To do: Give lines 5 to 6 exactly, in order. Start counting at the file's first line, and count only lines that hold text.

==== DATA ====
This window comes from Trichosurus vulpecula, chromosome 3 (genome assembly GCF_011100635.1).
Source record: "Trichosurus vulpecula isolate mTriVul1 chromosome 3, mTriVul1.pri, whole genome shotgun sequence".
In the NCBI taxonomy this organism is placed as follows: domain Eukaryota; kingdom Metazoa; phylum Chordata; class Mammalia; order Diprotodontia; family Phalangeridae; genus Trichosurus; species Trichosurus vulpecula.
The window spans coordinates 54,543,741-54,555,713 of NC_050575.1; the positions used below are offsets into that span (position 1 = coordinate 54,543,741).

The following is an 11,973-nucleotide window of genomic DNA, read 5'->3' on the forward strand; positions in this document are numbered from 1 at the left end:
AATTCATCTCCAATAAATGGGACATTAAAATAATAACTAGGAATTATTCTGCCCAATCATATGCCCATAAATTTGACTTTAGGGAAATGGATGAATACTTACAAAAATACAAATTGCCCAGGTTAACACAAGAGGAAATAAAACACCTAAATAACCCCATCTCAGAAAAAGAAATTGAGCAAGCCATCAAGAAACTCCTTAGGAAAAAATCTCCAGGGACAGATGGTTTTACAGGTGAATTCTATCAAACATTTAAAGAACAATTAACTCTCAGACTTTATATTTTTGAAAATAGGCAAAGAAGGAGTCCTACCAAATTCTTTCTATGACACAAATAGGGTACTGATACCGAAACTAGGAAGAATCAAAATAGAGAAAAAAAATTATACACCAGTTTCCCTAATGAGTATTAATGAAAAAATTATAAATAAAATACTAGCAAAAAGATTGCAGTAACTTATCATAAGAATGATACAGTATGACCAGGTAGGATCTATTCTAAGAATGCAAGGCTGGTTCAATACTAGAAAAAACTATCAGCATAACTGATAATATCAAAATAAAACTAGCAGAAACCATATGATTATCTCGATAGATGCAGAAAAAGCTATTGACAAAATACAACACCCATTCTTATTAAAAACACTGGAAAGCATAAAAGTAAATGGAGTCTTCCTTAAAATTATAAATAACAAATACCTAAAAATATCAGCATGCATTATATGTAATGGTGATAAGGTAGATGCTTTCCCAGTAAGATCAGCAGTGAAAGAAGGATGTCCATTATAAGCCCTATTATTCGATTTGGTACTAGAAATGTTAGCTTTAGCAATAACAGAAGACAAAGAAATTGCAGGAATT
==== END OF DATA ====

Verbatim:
The following is an 11,973-nucleotide window of genomic DNA, read 5'->3' on the forward strand; positions in this document are numbered from 1 at the left end:
AATTCATCTCCAATAAATGGGACATTAAAATAATAACTAGGAATTATTCTGCCCAATCATATGCCCATAAATTTGACTTTAGGGAAATGGATGAATACTTACAAAAATACAAATTGCCCAGGTTAACACAAGAGGAAATAAAACACCTAAATAACCCCATCTCAGAAAAAGAAATTGAGCAAGCCATCAAGAAACTCCTTAGGAAAAAATCTCCAGGGACAGATGGTTTTACAGGTGAATTCTATCAAACATTTAAAGAACAATTAACTCTCAGACTTTATATTTTTGAAAATAGGCAAAGAAGGAGTCCTACCAAATTCTTTCTATGACACAAATAGGGTACTGATACCGAAACTAGGAAGAATCAAAATAGAGAAAAAAAATTATACACCAGTTTCCCTAATGAGTATTAATGAAAAAATTATAAATAAAATACTAGCAAAAAGATTGCAGTAACTTATCATAAGAATGATACAGTATGACCAGGTAGGATCTATTCTAAGAATGCAAGGCTGGTTCAATACTAGAAAAAACTATCAGCATAACTGATAATATCAAAATAAAACTAGCAGAAACCATATGATTATCTCGATAGATGCAGAAAAAGCTATTGACAAAATACAACACCCATTCTTATTAAAAACACTGGAAAGCATAAAAGTAAATGGAGTCTTCCTTAAAATTATAAATAACAAATACCTAAAAATATCAGCATGCATTATATGTAATGGTGATAAGGTAGATGCTTTCCCAGTAAGATCAGCAGTGAAAGAAGGATGTCCATTATAAGCCCTATTATTCGATTTGGTACTAGAAATGTTAGCTTTAGCAATAACAGAAGACAAAGAAATTGCAGGAATT